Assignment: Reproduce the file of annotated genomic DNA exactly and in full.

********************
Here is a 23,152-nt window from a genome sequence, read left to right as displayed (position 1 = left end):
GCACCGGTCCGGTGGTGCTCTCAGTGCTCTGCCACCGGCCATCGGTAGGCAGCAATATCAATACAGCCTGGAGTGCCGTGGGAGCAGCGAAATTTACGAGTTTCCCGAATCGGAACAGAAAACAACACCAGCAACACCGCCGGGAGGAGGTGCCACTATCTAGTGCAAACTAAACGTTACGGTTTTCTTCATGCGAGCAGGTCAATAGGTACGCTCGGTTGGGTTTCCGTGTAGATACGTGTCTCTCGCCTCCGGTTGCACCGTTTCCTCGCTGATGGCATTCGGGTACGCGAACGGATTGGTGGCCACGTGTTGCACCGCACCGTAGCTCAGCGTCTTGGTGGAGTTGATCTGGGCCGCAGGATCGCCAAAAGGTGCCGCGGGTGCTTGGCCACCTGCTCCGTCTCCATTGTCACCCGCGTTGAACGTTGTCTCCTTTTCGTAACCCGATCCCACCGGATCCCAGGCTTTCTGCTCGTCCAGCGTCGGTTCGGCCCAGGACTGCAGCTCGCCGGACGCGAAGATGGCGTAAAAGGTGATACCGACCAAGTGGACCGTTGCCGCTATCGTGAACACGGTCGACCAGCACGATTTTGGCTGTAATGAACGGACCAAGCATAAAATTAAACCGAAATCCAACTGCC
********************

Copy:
Here is a 23,152-nt window from a genome sequence, read left to right as displayed (position 1 = left end):
GCACCGGTCCGGTGGTGCTCTCAGTGCTCTGCCACCGGCCATCGGTAGGCAGCAATATCAATACAGCCTGGAGTGCCGTGGGAGCAGCGAAATTTACGAGTTTCCCGAATCGGAACAGAAAACAACACCAGCAACACCGCCGGGAGGAGGTGCCACTATCTAGTGCAAACTAAACGTTACGGTTTTCTTCATGCGAGCAGGTCAATAGGTACGCTCGGTTGGGTTTCCGTGTAGATACGTGTCTCTCGCCTCCGGTTGCACCGTTTCCTCGCTGATGGCATTCGGGTACGCGAACGGATTGGTGGCCACGTGTTGCACCGCACCGTAGCTCAGCGTCTTGGTGGAGTTGATCTGGGCCGCAGGATCGCCAAAAGGTGCCGCGGGTGCTTGGCCACCTGCTCCGTCTCCATTGTCACCCGCGTTGAACGTTGTCTCCTTTTCGTAACCCGATCCCACCGGATCCCAGGCTTTCTGCTCGTCCAGCGTCGGTTCGGCCCAGGACTGCAGCTCGCCGGACGCGAAGATGGCGTAAAAGGTGATACCGACCAAGTGGACCGTTGCCGCTATCGTGAACACGGTCGACCAGCACGATTTTGGCTGTAATGAACGGACCAAGCATAAAATTAAACCGAAATCCAACTGCC